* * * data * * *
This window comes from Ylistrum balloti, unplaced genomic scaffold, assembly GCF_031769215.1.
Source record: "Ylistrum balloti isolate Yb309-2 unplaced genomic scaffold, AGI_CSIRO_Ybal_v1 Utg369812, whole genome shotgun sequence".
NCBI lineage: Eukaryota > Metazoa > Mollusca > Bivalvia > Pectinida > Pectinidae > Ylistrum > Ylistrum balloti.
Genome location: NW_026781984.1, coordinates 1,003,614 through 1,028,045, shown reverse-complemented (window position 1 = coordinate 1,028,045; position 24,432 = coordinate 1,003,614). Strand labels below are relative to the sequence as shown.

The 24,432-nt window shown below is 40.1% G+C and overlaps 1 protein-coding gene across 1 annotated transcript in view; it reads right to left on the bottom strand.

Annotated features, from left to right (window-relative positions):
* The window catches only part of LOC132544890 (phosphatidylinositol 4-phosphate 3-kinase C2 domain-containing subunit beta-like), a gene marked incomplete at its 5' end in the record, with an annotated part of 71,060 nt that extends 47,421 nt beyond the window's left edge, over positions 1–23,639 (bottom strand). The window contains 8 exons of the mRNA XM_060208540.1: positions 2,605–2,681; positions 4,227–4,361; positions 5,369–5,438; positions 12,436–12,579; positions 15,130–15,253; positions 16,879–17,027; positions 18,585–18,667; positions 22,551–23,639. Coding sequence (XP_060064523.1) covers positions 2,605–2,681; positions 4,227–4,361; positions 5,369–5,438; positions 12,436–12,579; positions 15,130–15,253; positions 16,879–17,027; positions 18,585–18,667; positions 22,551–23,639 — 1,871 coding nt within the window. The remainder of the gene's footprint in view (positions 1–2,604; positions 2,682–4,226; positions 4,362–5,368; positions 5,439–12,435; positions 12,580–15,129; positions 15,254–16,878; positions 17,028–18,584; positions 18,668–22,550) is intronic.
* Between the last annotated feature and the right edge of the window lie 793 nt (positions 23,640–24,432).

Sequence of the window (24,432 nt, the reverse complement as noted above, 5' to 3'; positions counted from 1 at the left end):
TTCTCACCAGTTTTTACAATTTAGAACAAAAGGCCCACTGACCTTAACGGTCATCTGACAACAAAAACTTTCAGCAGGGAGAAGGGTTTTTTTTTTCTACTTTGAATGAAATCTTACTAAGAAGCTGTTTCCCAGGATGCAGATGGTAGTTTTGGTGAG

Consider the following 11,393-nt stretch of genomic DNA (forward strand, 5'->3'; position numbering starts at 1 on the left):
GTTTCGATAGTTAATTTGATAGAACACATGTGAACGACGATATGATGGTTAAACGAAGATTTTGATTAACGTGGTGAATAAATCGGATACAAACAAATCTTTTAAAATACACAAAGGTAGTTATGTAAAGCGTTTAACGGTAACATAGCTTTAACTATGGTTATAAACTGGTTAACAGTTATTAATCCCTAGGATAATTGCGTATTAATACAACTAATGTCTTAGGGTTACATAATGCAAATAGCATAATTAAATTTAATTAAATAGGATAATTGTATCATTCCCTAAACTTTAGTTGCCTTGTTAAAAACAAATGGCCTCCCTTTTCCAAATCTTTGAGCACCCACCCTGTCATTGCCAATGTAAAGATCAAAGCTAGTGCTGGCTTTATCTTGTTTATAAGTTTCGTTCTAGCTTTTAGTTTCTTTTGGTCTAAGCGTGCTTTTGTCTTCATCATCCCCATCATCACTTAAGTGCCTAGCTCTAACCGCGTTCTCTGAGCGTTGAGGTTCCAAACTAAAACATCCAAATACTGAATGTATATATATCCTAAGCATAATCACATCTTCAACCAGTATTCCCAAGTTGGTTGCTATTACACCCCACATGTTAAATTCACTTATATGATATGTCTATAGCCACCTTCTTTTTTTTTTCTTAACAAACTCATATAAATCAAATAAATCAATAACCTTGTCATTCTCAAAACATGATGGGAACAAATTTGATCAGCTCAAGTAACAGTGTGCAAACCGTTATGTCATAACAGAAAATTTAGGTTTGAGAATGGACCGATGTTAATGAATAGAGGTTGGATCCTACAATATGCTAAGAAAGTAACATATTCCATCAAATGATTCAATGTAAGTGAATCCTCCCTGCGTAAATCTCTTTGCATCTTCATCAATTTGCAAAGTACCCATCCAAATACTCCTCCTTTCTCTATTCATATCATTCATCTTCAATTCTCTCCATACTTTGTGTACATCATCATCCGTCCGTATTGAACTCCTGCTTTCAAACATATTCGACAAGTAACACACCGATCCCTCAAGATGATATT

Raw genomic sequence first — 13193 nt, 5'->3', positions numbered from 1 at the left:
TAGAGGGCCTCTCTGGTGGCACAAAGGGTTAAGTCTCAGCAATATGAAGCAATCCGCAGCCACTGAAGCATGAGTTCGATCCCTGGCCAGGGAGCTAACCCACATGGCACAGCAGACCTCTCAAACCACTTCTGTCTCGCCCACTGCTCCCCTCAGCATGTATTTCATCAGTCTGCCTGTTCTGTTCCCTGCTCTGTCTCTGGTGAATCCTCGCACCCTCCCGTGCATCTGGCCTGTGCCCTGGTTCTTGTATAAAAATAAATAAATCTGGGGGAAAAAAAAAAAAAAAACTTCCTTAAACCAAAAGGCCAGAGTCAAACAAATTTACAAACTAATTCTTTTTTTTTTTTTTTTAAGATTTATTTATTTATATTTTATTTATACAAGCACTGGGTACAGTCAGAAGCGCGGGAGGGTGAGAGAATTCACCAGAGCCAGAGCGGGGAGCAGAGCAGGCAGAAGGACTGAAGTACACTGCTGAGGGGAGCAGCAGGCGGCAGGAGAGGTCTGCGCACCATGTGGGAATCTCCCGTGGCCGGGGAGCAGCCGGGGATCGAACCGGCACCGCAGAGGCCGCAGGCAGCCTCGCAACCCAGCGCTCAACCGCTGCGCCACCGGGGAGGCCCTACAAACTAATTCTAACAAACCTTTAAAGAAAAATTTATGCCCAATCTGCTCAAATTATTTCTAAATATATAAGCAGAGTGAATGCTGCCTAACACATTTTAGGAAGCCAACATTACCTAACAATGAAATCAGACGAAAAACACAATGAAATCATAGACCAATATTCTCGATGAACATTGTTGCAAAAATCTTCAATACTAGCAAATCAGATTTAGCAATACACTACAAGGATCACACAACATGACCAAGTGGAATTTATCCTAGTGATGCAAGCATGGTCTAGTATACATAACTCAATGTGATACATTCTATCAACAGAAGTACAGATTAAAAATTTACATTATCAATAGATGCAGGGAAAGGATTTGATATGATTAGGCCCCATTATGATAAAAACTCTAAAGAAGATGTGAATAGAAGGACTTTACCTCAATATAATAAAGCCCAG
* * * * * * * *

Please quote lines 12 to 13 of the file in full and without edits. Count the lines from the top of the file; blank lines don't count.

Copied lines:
GTTTCGATAGTTAATTTGATAGAACACATGTGAACGACGATATGATGGTTAAACGAAGATTTTGATTAACGTGGTGAATAAATCGGATACAAACAAATCTTTTAAAATACACAAAGGTAGTTATGTAAAGCGTTTAACGGTAACATAGCTTTAACTATGGTTATAAACTGGTTAACAGTTATTAATCCCTAGGATAATTGCGTATTAATACAACTAATGTCTTAGGGTTACATAATGCAAATAGCATAATTAAATTTAATTAAATAGGATAATTGTATCATTCCCTAAACTTTAGTTGCCTTGTTAAAAACAAATGGCCTCCCTTTTCCAAATCTTTGAGCACCCACCCTGTCATTGCCAATGTAAAGATCAAAGCTAGTGCTGGCTTTATCTTGTTTATAAGTTTCGTTCTAGCTTTTAGTTTCTTTTGGTCTAAGCGTGCTTTTGTCTTCATCATCCCCATCATCACTTAAGTGCCTAGCTCTAACCGCGTTCTCTGAGCGTTGAGGTTCCAAACTAAAACATCCAAATACTGAATGTATATATATCCTAAGCATAATCACATCTTCAACCAGTATTCCCAAGTTGGTTGCTATTACACCCCACATGTTAAATTCACTTATATGATATGTCTATAGCCACCTTCTTTTTTTTTTCTTAACAAACTCATATAAATCAAATAAATCAATAACCTTGTCATTCTCAAAACATGATGGGAACAAATTTGATCAGCTCAAGTAACAGTGTGCAAACCGTTATGTCATAACAGAAAATTTAGGTTTGAGAATGGACCGATGTTAATGAATAGAGGTTGGATCCTACAATATGCTAAGAAAGTAACATATTCCATCAAATGATTCAATGTAAGTGAATCCTCCCTGCGTAAATCTCTTTGCATCTTCATCAATTTGCAAAGTACCCATCCAAATACTCCTCCTTTCTCTATTCATATCATTCATCTTCAATTCTCTCCATACTTTGTGTACATCATCATCCGTCCGTATTGAACTCCTGCTTTCAAACATATTCGACAAGTAACACACCGATCCCTCAAGATGATATT

Raw genomic sequence first — 13193 nt, 5'->3', positions numbered from 1 at the left: